Tackling the Surgery Backlog in the Canadian Provinces: Some Lessons from International Experience
The COVID-19 crisis that spread in the spring of 2020 has made many Canadians realize how woefully less prepared their health-care system was than the systems of other developed countries to face the health emergency. At the time of the arrival of the pandemic, Canada had no extra capacity in the hospital sector to deal with the influx of cases of patients affected by the virus. The level of health resources was—and still is—among the lowest in the developed world, despite public spending among the highest per capita. The pandemic has therefore brought major challenges to hospitals and health-care professionals. The mobilization of staff and the reallocation of medical resources to take care of COVID cases have forced provinces to cancel and postpone thousands of elective surgeries across provinces resulting in longer waiting times for patients.
However, even before the pandemic, there were major problems with access to elective surgeries in the country. Data collected over the past 30 years reveals a steady deterioration in access to such care across Canada. International data suggests that for many years Canadians have endured some of the longest delays in the developed world while they wait for access to medically necessary care. The COVID-19 pandemic has simply put an additional strain on our already fragile health-care systems.
Over the last few decades, provincial governments have tried to address this chronic access problem in their health-care systems, but without much success. Most of the time, this has boiled down to targeted increases in public funding dedicated to certain types of elective treatments. Without the necessary reforms, targeted funding programs have done nothing to solve the problems at the root of the long waiting lists for care. While they may have temporarily increased the capacity of the health system in specific areas, these one-time funding programs have not changed the incentives in place to improve the efficiency of our health-care systems in the long run.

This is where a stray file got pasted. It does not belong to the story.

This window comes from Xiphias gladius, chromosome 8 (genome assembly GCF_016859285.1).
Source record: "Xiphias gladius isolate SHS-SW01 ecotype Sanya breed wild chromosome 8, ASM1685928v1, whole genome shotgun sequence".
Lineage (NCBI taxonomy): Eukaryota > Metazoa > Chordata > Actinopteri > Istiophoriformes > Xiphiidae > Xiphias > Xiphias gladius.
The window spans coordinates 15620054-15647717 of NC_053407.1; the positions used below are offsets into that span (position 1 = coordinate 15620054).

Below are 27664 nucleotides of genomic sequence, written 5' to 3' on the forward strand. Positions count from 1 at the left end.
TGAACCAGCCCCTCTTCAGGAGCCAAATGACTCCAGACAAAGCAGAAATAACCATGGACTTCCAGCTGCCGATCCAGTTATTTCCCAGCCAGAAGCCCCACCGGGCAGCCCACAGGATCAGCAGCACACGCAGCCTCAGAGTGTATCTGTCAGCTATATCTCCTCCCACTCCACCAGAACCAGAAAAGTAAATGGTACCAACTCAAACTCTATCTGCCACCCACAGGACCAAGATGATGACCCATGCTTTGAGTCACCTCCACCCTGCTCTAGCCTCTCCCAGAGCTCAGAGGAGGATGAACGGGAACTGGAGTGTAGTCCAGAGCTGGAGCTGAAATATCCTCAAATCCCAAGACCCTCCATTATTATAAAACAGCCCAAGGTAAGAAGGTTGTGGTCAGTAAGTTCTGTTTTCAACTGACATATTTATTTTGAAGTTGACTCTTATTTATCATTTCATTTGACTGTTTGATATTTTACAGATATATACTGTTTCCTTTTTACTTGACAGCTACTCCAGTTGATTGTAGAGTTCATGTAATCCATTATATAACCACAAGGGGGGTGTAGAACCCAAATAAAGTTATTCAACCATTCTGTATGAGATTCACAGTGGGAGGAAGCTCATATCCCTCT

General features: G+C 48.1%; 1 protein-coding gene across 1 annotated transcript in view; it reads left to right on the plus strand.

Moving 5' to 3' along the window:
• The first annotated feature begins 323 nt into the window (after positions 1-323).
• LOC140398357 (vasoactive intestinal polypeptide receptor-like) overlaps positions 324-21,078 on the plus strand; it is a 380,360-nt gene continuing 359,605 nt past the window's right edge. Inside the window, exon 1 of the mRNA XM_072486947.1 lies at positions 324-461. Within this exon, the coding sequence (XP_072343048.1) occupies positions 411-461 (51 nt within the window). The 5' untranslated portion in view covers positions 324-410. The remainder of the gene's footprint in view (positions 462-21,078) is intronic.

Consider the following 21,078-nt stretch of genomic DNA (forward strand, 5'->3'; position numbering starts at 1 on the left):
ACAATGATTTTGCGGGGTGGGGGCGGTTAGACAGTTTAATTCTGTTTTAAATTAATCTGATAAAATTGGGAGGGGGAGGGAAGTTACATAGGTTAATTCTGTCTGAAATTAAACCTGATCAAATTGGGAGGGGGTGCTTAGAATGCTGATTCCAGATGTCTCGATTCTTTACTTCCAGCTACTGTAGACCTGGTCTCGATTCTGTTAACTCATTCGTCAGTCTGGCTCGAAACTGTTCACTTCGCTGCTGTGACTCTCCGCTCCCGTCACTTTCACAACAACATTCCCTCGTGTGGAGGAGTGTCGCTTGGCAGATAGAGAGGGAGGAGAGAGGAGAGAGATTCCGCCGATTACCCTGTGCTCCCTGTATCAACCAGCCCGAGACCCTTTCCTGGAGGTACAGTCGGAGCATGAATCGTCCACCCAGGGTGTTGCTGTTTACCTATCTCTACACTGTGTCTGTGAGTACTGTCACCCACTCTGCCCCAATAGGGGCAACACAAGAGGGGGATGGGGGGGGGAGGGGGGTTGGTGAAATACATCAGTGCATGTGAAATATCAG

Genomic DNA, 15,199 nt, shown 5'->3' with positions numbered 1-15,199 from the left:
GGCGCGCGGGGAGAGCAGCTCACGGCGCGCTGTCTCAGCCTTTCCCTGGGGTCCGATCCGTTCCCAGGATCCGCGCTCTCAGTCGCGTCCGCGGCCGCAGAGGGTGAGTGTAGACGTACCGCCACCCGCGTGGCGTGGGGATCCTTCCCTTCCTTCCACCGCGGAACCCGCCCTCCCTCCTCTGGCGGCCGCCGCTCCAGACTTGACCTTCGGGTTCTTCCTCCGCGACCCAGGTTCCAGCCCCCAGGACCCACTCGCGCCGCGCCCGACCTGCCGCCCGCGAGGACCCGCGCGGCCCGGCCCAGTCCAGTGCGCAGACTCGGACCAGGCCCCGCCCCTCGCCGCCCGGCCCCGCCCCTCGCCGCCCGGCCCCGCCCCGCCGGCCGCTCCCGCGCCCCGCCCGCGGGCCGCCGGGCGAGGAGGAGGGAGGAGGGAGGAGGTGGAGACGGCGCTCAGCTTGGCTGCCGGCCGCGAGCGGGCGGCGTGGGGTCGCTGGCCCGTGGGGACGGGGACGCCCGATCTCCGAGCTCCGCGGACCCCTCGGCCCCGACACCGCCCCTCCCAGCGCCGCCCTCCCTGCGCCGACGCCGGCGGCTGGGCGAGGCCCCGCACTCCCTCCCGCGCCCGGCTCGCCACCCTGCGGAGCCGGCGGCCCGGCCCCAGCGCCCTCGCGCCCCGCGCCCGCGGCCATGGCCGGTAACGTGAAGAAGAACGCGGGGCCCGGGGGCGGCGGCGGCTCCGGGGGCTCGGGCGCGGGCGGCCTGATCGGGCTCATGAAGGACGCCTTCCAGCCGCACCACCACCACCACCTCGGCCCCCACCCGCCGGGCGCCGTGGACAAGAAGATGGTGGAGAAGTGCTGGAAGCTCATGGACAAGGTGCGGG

Hospitals in Canada, in every province, still operate in a virtually monopolistic environment, where competition and the associated pressure to remain efficient are absent. Canadian patients have very few real options for obtaining specialized health-care services. Furthermore, hospitals in each province receive a global budget that does not vary according to the activities carried out or the number of patients treated.
Many other countries with universal health care, such as England, the Netherlands, and Sweden, have moved away from these centrally planned systems where the State is in charge both of financing and delivering services. These countries have sought to provide better incentives to care providers, separating the role of purchaser from that of provider of services, while at the same time regulating and monitoring the quality of care provided. Freedom of choice for patients, competition among a mix of public and private providers, as well as a funding method that makes money follow patients are among some of the policy tools that have been used successfully to improve access and efficiency in these health-care systems. By making patients no longer a source of expenses in a fixed budget but rather a source of additional revenue, patient-based funding schemes encourage providers to deliver quality services in order to attract patients and treat them in a timely fashion.
These European countries have also allowed private care providers a more active role, increasing available capacity and diminishing the pressure on the public system. By making more optimal use of operating-room capacity, the private providers are able to increase the volume of elective surgeries performed in the health-care system, being less at risk of having to cancel or postpone surgeries due to unforeseen situations, as is often the case in large public hospitals. As a matter of fact, without the use of additional capacity from the private sector, several countries would be grappling with delays in surgeries much worse than the current ones.
Clearly, these health-care policies offer incentives for providers to become more efficient and at the same time contribute to improving the allocation of available resources. This efficiency, which replaces the rationing of care, is the source of improved access in countries like England, the Netherlands, and Sweden that have taken this path. This policy lesson should serve as an inspiration to decision-makers in their search for solutions to tackle the backlog of elective surgeries in the Canadian provinces.
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